Join AIAA Houston and Dan Adamo on a discussion on “Exploring The Solar System Through Low-Latency Telepresence (LLT)”
Why would it make sense to send humans more than 99% of the way to an off-Earth exploration destination like Mars without putting “boots on the ground”? How can average speeds achieved by robotic Mars rovers, typically a leisurely 0.4 meters per hour, be dramatically increased? This 1.5-hour lecture will answer these questions by suggesting humans operate in synergy with nearby robotic systems as a game-changing space exploration strategy. When command/feedback delays between human explorers and their robotic proxies are reduced sufficiently, today’s user interface technology can impart multi-sensory impressions of “being there”, a state of cognizance called low-latency telepresence (LLT). Using LLT-based strategies, impressive exploration productivity gains are realizable, together with reduced programmatic cost and risk, when compared to more conventional exploration strategies based on the Apollo Program circa 1970. These benefits accrue regardless of whether humans orbit above or loiter on/beneath a nearby exploration region.
See the flyer (PDF)
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The AIAA Houston Section will have a dinner event with Dan Adamo next Thursday, January 31, 6pm, at Anita Gale’s residence!
See the flyer (PDF) for more details.
RSVP on the event page or on Eventbrite.
If you’re in the Rice University area next Thursday, 1/31, check out the Houston Spaceport Frontier Lecture: Expanding Space
Please join the AIAA Houston Section and Daniel R. Adamo, Astrodynamics Consultant, AIAA Senior Member, and Distinguished Lecturer in a lecture that reviews major challenges to interplanetary human spaceflight and suggests strategies by which they may be addressed. These strategies include pre-emplaced Earth return consumables at the interplanetary destination, water used as a high-efficiency/high-thrust propellant also serving as crew radiation shielding, and transport servicing in a distant retrograde orbit about the Moon. Applied to a hypothetical transport christened Aquarius, the strategies are shown to enable routine and sustainable roundtrips between Earth and Deimos, the outer moon of Mars. Knowledge gaps pertaining to Aquarius are identified with the intent of motivating changes in current technology roadmaps. After listening to this lecture, anyone with interplanetary human spaceflight interests will be conversant with associated technology issues and plausible means by which they might be resolved.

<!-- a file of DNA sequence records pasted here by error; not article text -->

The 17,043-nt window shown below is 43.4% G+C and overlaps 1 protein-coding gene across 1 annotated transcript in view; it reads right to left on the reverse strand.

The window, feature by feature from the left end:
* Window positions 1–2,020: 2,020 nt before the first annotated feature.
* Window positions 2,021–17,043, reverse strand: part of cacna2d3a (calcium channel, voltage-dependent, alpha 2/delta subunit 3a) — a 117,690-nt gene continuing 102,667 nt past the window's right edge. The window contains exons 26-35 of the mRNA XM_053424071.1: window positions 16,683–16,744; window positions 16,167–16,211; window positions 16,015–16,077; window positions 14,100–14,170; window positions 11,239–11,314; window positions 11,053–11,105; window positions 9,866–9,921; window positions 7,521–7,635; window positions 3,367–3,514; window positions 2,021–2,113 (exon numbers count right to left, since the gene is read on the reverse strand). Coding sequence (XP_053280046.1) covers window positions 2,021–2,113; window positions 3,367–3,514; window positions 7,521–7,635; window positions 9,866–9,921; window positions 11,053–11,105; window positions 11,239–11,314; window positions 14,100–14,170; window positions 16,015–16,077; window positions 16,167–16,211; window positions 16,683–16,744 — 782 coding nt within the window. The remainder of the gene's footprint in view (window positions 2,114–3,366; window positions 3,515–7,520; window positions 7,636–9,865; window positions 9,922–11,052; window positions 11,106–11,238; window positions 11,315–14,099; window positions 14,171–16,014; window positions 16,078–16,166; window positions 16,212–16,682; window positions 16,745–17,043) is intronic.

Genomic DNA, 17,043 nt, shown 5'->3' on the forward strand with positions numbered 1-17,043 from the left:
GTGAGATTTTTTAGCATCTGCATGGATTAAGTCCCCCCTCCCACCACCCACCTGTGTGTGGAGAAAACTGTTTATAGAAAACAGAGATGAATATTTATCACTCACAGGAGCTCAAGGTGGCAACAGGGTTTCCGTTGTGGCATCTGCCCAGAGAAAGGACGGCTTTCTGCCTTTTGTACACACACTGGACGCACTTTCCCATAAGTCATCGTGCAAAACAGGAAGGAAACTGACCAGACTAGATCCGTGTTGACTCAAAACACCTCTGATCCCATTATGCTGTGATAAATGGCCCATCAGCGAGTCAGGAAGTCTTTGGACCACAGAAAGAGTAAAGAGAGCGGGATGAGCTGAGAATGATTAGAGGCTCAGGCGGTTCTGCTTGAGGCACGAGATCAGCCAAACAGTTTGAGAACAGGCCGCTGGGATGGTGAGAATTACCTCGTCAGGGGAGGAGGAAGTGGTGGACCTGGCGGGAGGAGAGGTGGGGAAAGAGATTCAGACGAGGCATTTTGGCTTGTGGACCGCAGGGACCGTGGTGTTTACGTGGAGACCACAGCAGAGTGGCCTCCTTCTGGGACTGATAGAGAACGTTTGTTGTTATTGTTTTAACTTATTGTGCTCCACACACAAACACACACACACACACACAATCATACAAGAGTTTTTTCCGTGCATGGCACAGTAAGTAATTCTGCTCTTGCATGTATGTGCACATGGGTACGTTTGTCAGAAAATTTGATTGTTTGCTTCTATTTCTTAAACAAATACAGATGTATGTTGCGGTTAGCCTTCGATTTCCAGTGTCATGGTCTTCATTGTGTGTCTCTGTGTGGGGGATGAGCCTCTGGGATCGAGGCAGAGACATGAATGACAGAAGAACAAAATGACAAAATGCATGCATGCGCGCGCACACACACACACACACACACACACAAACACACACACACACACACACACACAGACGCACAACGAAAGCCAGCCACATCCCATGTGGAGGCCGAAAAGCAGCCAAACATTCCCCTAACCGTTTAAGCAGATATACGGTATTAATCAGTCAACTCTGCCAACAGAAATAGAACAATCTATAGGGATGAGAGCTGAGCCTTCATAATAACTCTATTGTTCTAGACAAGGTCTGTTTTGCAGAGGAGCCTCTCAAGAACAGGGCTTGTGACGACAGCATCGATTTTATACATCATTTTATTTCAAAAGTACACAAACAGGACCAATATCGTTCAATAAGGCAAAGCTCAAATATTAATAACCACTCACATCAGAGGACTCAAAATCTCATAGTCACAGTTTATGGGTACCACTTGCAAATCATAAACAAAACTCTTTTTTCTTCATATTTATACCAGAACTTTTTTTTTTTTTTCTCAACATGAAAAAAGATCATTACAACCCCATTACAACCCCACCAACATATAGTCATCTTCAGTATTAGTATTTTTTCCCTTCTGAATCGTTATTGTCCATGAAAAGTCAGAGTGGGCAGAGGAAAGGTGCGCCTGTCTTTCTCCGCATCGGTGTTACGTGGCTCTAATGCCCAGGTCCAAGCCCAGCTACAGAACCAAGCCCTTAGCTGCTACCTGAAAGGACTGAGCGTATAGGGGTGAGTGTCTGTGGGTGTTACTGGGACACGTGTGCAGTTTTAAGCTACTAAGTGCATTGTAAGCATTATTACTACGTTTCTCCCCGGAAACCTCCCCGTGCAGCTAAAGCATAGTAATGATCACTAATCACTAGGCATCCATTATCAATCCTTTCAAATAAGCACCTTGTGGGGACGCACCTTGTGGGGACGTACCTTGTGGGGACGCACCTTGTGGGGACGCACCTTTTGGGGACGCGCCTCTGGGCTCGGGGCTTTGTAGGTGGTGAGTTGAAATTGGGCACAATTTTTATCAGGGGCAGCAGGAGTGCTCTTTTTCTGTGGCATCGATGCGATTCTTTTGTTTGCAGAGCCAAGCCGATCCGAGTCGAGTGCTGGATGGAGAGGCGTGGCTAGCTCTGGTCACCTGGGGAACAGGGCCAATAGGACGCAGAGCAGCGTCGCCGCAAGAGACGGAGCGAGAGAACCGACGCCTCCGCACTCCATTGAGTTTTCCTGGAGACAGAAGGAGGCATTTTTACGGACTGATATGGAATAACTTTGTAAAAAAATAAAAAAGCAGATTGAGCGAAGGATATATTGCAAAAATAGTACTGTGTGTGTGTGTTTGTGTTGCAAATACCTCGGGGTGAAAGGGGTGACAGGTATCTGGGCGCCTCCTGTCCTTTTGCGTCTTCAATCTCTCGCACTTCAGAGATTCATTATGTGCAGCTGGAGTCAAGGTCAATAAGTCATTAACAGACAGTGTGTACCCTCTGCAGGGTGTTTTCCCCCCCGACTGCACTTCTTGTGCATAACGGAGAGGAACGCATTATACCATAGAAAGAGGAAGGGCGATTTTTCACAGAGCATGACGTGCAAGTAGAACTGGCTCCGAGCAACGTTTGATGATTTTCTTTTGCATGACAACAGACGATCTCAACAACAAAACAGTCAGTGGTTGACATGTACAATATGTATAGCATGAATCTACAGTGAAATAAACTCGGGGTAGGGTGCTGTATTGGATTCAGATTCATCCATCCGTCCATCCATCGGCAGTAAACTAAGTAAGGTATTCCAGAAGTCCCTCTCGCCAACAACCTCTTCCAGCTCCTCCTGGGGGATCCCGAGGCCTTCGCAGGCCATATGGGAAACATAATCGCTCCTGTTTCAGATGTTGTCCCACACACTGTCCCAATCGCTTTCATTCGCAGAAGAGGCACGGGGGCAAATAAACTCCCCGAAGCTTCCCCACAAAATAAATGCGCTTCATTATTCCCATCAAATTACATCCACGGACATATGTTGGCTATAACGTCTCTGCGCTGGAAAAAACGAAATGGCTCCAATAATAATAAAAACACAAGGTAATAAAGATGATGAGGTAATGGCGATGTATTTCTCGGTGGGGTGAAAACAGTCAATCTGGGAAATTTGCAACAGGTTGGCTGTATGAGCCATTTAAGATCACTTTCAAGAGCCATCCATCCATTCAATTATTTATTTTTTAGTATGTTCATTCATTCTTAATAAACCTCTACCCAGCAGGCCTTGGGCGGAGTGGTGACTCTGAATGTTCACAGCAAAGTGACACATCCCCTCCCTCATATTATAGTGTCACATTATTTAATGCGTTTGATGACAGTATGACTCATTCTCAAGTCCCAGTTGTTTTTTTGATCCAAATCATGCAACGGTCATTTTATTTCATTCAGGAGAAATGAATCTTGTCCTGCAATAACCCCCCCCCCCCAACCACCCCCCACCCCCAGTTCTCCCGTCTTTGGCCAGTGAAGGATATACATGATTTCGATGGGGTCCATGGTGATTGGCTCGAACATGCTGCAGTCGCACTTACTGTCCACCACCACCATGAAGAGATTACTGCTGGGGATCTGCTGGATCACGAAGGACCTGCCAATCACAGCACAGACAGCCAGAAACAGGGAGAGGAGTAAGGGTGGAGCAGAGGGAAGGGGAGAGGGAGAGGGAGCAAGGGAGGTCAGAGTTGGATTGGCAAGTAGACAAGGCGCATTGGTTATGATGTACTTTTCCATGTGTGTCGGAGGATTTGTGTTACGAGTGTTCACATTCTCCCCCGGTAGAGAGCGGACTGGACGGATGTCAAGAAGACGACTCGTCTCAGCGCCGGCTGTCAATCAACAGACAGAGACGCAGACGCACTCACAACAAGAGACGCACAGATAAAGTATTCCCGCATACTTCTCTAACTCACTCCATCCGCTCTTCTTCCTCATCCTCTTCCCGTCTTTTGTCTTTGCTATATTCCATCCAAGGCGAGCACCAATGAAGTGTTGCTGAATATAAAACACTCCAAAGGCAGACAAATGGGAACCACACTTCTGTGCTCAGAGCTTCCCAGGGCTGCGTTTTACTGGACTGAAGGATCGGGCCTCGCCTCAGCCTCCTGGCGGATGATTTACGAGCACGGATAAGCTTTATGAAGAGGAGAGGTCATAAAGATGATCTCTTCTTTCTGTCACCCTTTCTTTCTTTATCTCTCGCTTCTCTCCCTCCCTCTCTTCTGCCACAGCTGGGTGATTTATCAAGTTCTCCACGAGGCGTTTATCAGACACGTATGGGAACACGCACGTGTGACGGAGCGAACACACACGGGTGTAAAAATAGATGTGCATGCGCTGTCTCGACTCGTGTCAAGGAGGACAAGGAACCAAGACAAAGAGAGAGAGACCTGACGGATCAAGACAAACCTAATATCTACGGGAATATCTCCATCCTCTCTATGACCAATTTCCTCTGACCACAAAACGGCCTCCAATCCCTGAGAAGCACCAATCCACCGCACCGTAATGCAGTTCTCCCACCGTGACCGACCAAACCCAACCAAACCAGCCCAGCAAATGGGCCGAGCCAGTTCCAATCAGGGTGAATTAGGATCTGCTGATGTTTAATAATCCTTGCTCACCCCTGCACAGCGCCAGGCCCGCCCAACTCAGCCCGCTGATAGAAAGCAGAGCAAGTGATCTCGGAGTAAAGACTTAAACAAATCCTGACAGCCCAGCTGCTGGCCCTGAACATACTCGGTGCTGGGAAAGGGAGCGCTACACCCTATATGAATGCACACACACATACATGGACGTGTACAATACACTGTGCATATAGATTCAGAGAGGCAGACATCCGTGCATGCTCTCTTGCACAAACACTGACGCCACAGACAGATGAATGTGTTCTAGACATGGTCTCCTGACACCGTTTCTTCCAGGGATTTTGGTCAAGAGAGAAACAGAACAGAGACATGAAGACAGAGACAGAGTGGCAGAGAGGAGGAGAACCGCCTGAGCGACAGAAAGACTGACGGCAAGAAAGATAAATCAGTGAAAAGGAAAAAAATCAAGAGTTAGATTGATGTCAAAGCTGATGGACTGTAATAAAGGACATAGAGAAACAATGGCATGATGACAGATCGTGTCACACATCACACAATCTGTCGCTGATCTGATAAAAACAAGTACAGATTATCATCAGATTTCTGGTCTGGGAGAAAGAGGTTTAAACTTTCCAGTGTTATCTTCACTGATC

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Reproducing an Apollo Applications Program Single-Launch Human Venus Flyby Trajectory
by Daniel R. Adamo, Astrodynamics Consultant, AIAA Senior Member, and Distinguished Lecturer
An event of AIAA Houston Section History technical committee Chair: Douglas Yazell; Members: Ted Kenny, Chester Vaughan
AIAA Houston Section Astrodynamics technical committee Chair: Dr. Albert Allen Jackson IV; Members: Douglas Yazell, Dr. Tim Crain
As proposed to the Apollo Applications Program by NASA’s Manned Spacecraft Center in 1967, a single Saturn 5 launch of Apollo-derived hardware could send a crew of three on a Venus flyby mission with free return to Earth one year later. Three 30-day Earth departure seasons between 1972 and 1975 were identified. The season-open trajectory for earth departure on 4 April 1972 is developed in detail for this presentation.
- Cost: Free for presentation only. Membership not required.
- Meal option prices (order by Wednesday, Jan. 25, 2017, 2:00 PM): Members $12, Non-members $15
- Meal: Red River BBQ; brisket, spicy links, cole slaw, beans, iced tea. Vegetarian options available.
See event flyer.
Advance registration appreciated. Walk-ins welcome.
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Join the AIAA Houston Section for a lecture by Daniel Adamo, Astrodynamics consultant, AIAA senior member, and Distinguished Lecturer:
Aquarius, a Reusable Water-Based Interplanetary Human Spaceflight Transport
Saturday, January 28, 2017
University of Houston, Student Center, Space City Room
RSVP on the event page or the Eventbrite page.